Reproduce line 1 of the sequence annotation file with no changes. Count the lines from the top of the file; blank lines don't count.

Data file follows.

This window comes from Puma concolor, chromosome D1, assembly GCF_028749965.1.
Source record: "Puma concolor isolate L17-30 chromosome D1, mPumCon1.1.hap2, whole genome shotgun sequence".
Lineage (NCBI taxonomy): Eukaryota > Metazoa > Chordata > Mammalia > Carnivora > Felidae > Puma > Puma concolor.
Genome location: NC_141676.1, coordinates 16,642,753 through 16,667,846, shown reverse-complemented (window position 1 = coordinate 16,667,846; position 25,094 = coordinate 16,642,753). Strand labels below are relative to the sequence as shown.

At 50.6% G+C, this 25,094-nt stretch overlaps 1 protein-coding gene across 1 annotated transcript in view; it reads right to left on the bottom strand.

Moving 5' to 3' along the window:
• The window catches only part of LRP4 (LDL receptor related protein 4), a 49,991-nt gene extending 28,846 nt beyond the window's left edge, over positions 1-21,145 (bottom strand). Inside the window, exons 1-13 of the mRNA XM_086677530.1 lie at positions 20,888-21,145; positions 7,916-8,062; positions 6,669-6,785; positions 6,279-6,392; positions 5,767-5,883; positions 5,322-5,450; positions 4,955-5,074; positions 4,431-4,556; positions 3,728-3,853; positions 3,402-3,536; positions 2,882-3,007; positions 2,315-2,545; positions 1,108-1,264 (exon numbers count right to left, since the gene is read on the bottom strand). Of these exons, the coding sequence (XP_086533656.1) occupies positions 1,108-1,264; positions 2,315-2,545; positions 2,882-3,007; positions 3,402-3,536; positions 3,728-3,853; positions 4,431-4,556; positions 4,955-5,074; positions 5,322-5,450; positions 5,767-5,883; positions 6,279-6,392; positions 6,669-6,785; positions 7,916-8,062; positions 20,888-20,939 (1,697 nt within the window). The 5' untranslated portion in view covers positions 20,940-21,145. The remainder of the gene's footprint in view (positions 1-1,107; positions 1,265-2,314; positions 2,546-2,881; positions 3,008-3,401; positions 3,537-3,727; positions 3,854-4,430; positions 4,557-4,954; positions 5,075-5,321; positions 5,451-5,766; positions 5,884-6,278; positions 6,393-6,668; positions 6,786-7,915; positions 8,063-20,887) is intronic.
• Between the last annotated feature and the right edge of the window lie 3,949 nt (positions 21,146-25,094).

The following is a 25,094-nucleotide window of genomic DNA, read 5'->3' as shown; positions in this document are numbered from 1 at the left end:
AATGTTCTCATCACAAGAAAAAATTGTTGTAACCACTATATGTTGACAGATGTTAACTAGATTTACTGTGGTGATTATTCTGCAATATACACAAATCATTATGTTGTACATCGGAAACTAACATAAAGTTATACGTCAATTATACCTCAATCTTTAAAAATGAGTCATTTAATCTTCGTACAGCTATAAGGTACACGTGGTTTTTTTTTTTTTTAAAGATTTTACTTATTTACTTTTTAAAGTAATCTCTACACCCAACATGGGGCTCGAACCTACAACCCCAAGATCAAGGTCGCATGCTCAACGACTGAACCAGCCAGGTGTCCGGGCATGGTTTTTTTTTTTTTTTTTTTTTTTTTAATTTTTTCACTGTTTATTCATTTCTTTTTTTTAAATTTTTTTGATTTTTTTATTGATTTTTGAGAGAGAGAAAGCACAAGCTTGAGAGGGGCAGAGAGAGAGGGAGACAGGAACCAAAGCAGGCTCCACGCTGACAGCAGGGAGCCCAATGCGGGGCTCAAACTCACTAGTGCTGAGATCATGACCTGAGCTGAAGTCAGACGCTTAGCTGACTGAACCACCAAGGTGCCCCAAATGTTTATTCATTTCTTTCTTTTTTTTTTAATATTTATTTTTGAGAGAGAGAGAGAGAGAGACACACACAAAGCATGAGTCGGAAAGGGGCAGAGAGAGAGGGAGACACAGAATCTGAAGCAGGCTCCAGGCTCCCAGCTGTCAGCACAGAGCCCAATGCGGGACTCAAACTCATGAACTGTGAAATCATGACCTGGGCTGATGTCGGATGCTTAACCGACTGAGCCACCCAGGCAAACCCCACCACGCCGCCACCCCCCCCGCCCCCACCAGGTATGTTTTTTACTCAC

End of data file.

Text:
This window comes from Puma concolor, chromosome D1, assembly GCF_028749965.1.